Key insight: In some markets, the path to profit is to produce blockbusters. The movie industry is one such market; the pharmaceutical industry is another one. Because profit in these markets is very hits-driven, companies need to be very comfortable with risk, and they need to understand the components of a blockbuster as much as possible.
Explanation: In a blockbuster-driven industry (e.g. consumer software, mobile games, etc.), R&D can be a huge money loser if you are doing research in the wrong areas or in an area not worth researching. Focus on understanding blockbusters as much as possible, so that you can focus your R&D spend on the most promising, most profitable areas. It's a shame when someone invests a lot of time and money into developing a product that people don't want.
Key insight: You can improve the effectiveness of R&D by increasing the amount of profit that successful projects produce. If you can turn one successful product line into five then your ROI will be much higher. This is especially true in software businesses where different product lines can share a lot of code and infrastructure.
Explanation: Many companies can take a single skill or asset and repackage it in many ways. For example, Honda is good at making motors, and they use that skill to sell cars, boats, motorcycles, lawnmowers, etc. Similarly Disney's IP is used for movies, TV, merchandising, music, etc. Unlike the Multi-Component model, which involves selling the same product in different contexts, the Profit-Multiplier model is about creating new products that are repackaged versions of a core asset.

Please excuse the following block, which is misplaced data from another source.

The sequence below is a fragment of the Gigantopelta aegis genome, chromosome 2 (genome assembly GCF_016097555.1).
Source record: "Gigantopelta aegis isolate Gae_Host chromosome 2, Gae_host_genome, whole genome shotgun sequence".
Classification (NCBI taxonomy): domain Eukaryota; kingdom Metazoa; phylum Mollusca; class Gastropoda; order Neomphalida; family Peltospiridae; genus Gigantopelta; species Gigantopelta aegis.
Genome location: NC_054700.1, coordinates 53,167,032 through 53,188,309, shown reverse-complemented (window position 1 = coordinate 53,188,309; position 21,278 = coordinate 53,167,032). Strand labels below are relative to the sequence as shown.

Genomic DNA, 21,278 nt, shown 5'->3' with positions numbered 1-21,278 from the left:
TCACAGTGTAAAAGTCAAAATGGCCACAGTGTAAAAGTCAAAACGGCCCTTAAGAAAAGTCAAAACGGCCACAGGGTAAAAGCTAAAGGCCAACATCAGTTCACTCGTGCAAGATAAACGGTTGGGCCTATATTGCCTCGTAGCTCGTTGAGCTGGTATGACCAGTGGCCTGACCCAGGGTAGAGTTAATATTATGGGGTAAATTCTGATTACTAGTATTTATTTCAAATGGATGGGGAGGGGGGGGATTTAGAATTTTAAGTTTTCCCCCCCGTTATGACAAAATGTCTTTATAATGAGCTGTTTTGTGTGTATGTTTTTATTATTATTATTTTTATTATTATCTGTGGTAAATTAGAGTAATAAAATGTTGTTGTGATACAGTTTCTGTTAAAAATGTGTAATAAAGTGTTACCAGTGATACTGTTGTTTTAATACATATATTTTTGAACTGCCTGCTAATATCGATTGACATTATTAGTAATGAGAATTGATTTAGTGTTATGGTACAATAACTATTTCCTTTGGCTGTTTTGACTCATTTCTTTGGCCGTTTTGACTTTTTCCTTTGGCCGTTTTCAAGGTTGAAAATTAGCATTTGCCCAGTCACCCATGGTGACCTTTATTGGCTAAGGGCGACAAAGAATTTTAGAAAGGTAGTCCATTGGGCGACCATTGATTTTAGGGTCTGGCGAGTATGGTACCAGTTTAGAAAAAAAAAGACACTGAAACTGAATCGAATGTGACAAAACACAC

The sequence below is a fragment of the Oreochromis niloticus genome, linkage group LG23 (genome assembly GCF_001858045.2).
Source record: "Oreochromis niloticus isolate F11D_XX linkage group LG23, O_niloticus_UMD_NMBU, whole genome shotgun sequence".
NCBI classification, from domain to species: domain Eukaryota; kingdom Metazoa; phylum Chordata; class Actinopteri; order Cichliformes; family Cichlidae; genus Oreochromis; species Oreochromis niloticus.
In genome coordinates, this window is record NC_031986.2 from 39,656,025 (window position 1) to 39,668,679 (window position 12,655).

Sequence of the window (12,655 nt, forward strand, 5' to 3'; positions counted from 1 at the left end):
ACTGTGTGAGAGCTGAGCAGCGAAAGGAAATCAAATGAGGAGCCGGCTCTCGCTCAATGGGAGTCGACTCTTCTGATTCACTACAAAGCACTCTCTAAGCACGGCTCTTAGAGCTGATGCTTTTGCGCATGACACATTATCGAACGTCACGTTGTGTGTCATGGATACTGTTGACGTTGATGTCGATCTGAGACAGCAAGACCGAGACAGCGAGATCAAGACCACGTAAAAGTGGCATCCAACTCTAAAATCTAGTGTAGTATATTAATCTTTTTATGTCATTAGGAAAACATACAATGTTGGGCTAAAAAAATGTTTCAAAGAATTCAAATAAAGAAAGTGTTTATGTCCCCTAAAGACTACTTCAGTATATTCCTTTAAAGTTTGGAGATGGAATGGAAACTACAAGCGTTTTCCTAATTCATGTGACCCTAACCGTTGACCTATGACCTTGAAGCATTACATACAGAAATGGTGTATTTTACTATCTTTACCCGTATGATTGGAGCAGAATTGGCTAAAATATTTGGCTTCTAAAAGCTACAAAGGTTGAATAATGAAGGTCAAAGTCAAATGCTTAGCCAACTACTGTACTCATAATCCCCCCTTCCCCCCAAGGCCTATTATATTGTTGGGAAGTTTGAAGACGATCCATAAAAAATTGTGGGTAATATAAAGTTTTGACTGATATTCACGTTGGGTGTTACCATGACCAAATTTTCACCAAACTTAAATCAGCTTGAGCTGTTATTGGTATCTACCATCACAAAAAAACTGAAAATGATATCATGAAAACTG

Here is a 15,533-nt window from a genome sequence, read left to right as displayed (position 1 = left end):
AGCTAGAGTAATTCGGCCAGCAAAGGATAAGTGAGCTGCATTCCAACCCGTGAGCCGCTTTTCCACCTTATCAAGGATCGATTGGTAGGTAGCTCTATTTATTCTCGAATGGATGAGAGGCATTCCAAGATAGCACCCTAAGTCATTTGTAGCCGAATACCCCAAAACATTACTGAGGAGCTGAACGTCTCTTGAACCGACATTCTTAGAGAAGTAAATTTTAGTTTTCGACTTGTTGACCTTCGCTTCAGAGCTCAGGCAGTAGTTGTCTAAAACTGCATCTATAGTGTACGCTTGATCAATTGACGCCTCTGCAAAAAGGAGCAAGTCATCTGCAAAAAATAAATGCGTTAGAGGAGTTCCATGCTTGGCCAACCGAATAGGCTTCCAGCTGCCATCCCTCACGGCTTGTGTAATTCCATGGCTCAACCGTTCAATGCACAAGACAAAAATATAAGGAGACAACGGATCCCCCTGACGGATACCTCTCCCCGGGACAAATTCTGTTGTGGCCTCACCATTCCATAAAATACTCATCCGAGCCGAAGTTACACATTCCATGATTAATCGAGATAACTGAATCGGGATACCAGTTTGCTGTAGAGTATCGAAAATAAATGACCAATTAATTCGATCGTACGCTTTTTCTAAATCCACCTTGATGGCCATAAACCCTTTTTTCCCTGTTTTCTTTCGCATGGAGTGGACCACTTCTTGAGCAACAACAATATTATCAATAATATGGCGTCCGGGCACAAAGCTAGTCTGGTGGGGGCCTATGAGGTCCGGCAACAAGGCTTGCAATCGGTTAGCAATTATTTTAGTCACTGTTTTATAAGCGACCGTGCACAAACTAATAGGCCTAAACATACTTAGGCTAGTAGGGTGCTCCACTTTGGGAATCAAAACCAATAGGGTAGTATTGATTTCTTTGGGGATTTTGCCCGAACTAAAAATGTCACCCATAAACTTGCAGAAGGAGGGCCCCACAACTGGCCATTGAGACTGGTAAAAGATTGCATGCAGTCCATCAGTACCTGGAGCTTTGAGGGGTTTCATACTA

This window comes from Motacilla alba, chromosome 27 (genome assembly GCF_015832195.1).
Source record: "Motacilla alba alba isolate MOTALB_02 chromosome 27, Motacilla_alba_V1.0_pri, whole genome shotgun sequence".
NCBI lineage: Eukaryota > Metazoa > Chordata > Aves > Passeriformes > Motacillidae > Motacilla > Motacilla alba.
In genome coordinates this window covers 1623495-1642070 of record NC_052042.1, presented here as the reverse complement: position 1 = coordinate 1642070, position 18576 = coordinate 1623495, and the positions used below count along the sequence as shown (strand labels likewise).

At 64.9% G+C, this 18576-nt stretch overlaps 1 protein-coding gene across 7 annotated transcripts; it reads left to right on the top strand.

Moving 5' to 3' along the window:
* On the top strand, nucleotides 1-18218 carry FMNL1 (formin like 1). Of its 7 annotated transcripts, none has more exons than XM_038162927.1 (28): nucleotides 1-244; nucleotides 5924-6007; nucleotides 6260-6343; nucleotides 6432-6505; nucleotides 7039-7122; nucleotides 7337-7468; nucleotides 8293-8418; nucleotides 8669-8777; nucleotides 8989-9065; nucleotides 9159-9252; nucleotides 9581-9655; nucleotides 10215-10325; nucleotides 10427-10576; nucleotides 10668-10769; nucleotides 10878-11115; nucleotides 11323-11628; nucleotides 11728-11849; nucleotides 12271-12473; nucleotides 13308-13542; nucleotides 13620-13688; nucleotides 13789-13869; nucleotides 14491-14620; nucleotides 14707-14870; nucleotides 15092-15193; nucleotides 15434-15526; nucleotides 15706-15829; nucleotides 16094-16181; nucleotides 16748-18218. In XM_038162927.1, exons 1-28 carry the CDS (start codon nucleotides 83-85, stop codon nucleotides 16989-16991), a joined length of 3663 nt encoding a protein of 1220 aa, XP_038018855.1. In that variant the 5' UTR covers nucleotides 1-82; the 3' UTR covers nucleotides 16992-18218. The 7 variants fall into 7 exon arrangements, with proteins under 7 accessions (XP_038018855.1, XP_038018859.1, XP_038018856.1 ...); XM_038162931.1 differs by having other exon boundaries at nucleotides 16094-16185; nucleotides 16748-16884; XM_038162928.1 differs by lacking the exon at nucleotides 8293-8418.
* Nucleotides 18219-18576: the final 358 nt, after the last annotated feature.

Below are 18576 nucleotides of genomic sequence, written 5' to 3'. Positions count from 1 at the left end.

Key insight: If you understand a problem better than anyone else, you'll be able to create better products, and customers will pay a premium to work with you.
Explanation: Become a domain expert in a new discipline, then use your expertise to generate profits. Being an expert gives you the knowledge to lowers costs and the reputation to justify higher prices. This model focuses on learning everything about a specific problem. Palantir is a good example of the Specialist approach: by setting themselves up as the foremost experts on data management and analysis, they command higher prices and, as one of my friends said, "they [de facto] have first dibs on any interesting big data problem."
Installed Base Profit
Key insight: Customers who already use your products are a great market for upgrades, add-ons, related products, and so on.
Explanation: One particularly effective business model is to sell products at a low profit margin, then sell add-ons, consumables, upgrades, support plans, and so on at a higher profit margins. Examples of this model include printers (low margin, but ink is high margin), Amazon Kindle (no margin, but ebooks have good margins), and cars (lower margin, but dealer maintenance services are high margin).
Specialty Product Profit
Key insight: Specialty products usually earn much higher margins that commodity products (although not for long).